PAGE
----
Help Those Affected by the Opioid Crisis
Here’s what your peers were most interested in on social media in the past month. These popular articles were all about the students.
Whether it’s helping families affected by opioid misuse or educating children about the dangers of it, resources out there can assist you.
December 2018, Volume 42, Issue 4
The impact of the opioid crisis is staggering, and it isn’t limited to students of high school age and adults. The rate of opioid-related admissions to pediatric intensive care units increased dramatically between 2004 and 2015, from 24.9 to 35.9 per 10,000 admissions, for example, and foster care systems are inundated with the children of addicted parents.
While public health officials are leading the fight, the problem reaches so far into our communities that no one can stand on the sidelines. Educators have important roles to play.
Whether it’s helping families affected by opioid misuse or educating children about the dangers of it, resources out there can assist you. This list of resources is a starting point for educators to help students and their families who’ve been affected by the opioid crisis and help educate students in an effort to prevent future opioid misuse.
- “Easing the Pain:” This Principal magazine article by Jodie Grant offers ways for educators to work with afterschool and summer learning program facilitators to strengthen support for families affected by opioid misuse.
- Naloxone in Schools Toolkit: The National Association of Nurses developed a workgroup of stakeholders who created this toolkit that offers school nurses and other school leaders with resources to evaluate and respond to the opioid epidemic appropriately.
- Operation Prevention—Parent Toolkit: This toolkit is designed to educate parents about opioid misuse so they can pass on accurate information about the crisis to their children. It goes over myths and facts, signs of opioid misuse, discussion starters for them to use with their children, practice refusal skills, and more.
- Partnership for Drug-Free Kids: This organization helps families struggling with their child’s substance use. They empower families with information, support, and guidance to get the help their loved one needs. This resource offers a phone number, text number, and email address for parents who want to reach out for help.
- Substance Abuse and Mental Health Services Administration: This organization offers a 24-hour national helpline for those in need to find free and confidential treatment referral information.
- National Prescription Drug Take Back Day: The Drug Enforcement Agency offers this event as a way for people with leftover prescription opioids to safely, conveniently, and anonymously dispose of the medications. They also provide ways to get rid of these medications for those who missed the official drug take back day.
- The Opioid Crisis and K–12 Schools Webinar: This webinar is designed for state-, district-, and building-level administrators and teachers to provide effective support of students and families affected by the opioid crisis.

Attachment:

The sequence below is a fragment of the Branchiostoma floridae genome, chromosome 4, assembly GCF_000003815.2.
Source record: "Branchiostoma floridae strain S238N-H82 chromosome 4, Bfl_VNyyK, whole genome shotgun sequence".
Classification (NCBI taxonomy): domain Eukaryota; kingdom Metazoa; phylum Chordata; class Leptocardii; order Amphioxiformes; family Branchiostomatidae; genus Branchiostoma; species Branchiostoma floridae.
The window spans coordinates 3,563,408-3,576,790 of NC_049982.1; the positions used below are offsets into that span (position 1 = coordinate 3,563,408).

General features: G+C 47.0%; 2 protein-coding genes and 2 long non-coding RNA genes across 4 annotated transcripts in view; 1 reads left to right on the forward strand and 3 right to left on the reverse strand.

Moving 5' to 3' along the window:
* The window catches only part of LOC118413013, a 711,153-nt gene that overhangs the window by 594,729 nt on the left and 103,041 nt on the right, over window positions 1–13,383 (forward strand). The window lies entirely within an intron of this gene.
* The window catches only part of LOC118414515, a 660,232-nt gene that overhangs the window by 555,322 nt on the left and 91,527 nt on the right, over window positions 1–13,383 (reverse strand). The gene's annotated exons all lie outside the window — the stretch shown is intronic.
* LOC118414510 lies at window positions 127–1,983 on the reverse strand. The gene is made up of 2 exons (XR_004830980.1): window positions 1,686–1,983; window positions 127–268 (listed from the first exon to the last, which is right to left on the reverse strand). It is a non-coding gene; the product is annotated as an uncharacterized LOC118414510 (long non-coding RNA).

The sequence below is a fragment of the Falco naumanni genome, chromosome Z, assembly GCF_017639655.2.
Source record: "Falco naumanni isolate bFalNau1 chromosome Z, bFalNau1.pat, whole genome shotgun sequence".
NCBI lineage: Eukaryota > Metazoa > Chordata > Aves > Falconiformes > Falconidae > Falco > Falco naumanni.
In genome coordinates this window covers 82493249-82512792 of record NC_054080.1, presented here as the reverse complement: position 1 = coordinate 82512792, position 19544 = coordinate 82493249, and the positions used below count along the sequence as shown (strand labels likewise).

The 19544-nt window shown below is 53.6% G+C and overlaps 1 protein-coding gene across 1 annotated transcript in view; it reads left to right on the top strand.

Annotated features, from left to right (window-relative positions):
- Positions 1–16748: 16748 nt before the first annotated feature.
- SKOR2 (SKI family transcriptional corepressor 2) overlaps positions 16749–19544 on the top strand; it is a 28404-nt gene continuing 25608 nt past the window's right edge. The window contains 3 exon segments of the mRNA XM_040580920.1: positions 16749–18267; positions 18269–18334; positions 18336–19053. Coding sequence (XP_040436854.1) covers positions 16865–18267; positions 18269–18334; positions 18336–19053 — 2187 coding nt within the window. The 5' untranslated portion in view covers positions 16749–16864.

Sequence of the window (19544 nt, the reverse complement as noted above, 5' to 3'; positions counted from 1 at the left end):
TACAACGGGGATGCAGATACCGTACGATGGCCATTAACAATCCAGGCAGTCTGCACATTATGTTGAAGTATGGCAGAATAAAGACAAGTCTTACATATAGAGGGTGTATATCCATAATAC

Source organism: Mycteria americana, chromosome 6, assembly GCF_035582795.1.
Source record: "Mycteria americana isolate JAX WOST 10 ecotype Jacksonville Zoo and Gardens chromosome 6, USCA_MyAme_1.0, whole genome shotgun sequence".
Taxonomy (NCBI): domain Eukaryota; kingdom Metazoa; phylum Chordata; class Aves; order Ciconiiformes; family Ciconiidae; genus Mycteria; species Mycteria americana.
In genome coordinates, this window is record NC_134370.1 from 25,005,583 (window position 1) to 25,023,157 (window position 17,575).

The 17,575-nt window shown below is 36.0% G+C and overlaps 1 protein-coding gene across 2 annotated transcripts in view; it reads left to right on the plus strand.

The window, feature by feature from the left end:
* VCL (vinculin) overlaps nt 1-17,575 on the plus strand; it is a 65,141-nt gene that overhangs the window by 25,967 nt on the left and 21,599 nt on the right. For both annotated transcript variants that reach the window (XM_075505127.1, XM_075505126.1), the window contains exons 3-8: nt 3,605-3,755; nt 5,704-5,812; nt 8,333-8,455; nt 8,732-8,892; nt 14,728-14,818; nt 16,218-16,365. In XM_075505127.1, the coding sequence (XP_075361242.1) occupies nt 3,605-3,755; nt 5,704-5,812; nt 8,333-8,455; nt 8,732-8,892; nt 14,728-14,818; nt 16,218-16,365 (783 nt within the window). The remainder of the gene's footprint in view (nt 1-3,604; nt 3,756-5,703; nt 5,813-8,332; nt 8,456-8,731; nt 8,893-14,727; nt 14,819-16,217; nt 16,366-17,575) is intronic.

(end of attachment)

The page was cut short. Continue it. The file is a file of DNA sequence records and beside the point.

- Operation Prevention—Classroom Resources: These resources provide educators with engaging tools that are aligned to national health and science standards and integrate seamlessly into classroom instruction. Through a series of hands-on investigations, these resources help elementary and middle-level students understand the science behind opioids and their effect on the brain and body.
- Preventing Drug Use Among Children and Adolescents: These prevention principals from the National Institute on Drug Abuse are intended to help parents, educators, and community leaders think about, plan for, and deliver research-based drug abuse prevention programs at the community level.
- Teens: Drug Use and the Brain: The National Institute on Drug Abuse for Teens offers ways for educators to help teenagers understand the science behind addiction through videos, games, blog posts, polls, and more. A section for teachers specifically focuses on lesson plans they can use in the classroom.
- D.A.R.E. Elementary School and Middle-Level Curricula: D.A.R.E. curriculum is designed with social-emotional learning in mind and identifies fundamental, basic skills and developmental processes needed to teach children to control their impulses and think about risks and consequences of their choices.
- Just Think Twice: This resource provides teaching tools like the “Anti-Opioid PSA: Don’t Do It” music video and the latest news related to the opioid crisis that educators can use to help students understand what’s at stake from opioid addiction.
Many more resources are available. If you’ve used one that’s been particularly helpful in your school, let us know. Email email@example.com with the resource, and we’ll add it to this list.
Copyright © 2018. National Association of Elementary School Principals. No part of the articles in NAESP magazines, newsletters, or website may be reproduced in any medium without the permission of the National Association of Elementary School Principals. For more information, view NAESP’s reprint policy.
Copyright © 2022. National Association of Elementary School Principals. No part of the articles in NAESP magazines, newsletters, or website may be reproduced in any medium without the permission of the National Association of Elementary School Principals. For more information, view NAESP’s reprint policy.